To Kill A Mocking Bird. To Shine a Light.

Bleeding Heart from Thread Magic Garden

I’m always astonished by media that changes who we are. I’ve always maintained that we are artists simply by our human birthright. It is simply part of a human soul to sing, dance, draw, write, tell stories, and share the state and circumstances of your life.  If you are a person who lives by and with your art, you hope that is resonates with others. When it does, it is transformative.

I was nine when “To Kill a Mocking Bird” came out. I know I didn’t see it as a small child. I grew up later with it. And this incredible scene has always been my favorite part. Where Atticus, who has just made himself a poster boy for every ugly name a  white person in a small town could own, gets ready to walk out after an epic fail and everyone he has fought for knows what he did, and honors it.  It’s become, in the way of good art, a symbol for me of the cause you have to fight, win or lose. It still leaves me in tears, but tears of pride.

Good art makes symbols for us. It takes us past ourselves. It reminds us of our similar humanity. It can take sides, but it’s real side is someone’s honest face in full light. It’s the illumination of someone’s truth.

Last night I stood in church at the Easter Vigil. It too, shines the light on truth. It’s done, wisely enough, at the change of the year when the cold and bitter time transforms itself into warm breezes and green new growth.

So my prayer and my hope for us all is to find a spot in the sun and grow with the new life, and to find a way to reflect that truth in the art that simply springs out of who we are.

Happy Easter!

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3 Responses to “To Kill A Mocking Bird. To Shine a Light.”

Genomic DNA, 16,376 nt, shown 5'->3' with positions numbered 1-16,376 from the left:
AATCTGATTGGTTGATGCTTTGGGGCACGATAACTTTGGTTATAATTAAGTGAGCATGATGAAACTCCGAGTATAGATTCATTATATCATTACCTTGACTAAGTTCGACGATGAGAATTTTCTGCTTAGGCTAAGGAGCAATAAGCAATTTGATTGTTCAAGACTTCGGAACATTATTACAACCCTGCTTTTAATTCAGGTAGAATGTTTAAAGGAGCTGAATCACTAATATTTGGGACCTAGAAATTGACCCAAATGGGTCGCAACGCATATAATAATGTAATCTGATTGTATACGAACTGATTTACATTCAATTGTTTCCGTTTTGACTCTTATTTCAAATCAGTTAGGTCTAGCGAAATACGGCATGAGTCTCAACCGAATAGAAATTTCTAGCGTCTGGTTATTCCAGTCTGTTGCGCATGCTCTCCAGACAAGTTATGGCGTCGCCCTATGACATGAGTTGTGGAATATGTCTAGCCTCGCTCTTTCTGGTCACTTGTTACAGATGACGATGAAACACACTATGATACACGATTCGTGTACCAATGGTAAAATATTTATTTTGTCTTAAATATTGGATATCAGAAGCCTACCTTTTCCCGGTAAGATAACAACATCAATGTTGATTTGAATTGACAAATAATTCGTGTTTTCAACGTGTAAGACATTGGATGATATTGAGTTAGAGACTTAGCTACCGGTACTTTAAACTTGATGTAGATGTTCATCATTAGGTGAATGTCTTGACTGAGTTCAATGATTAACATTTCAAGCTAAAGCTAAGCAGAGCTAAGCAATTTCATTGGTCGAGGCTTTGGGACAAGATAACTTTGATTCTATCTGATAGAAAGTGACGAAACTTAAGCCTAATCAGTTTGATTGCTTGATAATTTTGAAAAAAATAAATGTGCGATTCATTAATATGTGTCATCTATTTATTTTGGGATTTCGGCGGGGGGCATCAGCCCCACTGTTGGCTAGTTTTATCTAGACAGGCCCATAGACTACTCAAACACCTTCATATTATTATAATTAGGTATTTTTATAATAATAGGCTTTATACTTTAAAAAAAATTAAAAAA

1. This is my favorite book of all time! I read it (the first time) in the 9th grade as one of 4 African-Americans in my school of 160 in Birmingham, AL in 1979. It was uncomfortable, moreso since I knew that the children of klan members also attended that school. I don’t know if they ever got the point of that story, but I found it beautiful and compelling. I re-read it often over the next few years.

    When my son read the book for school, I re-read it, too, after an absence of about 30 years. I was once again moved to tears. That’s what makes a classic. Thank you for sharing your memories on this Easter Sunday.

  2. Marilyn says:

    This year was the 50th anniversary of TKAM. The entire state of Vermont used that book as the “Vermont Reads” program book. All around the state townspeople and libraries promoted reading and had discussion groups of the book and replayed the movie. It was amazing the effect on new readers and us revisiting the classic. Whenever I hear the word Scout, I remember the story. I read it in high school. Now I have bi-racial grandchildren and it has even more meaning. It was the only book the author ever wrote, but what a story for the world! It would be nice if each of us leave some legacy that is meaningful, even if we don’t know what it is. Mr. Smith goes to Washington is a similar movie of living your principles though with a less real ending. I sometimes wonder how many of us would have the same integrity to face such consequences and hang in there to the bitter end. I’d like to think I would, but who knows.

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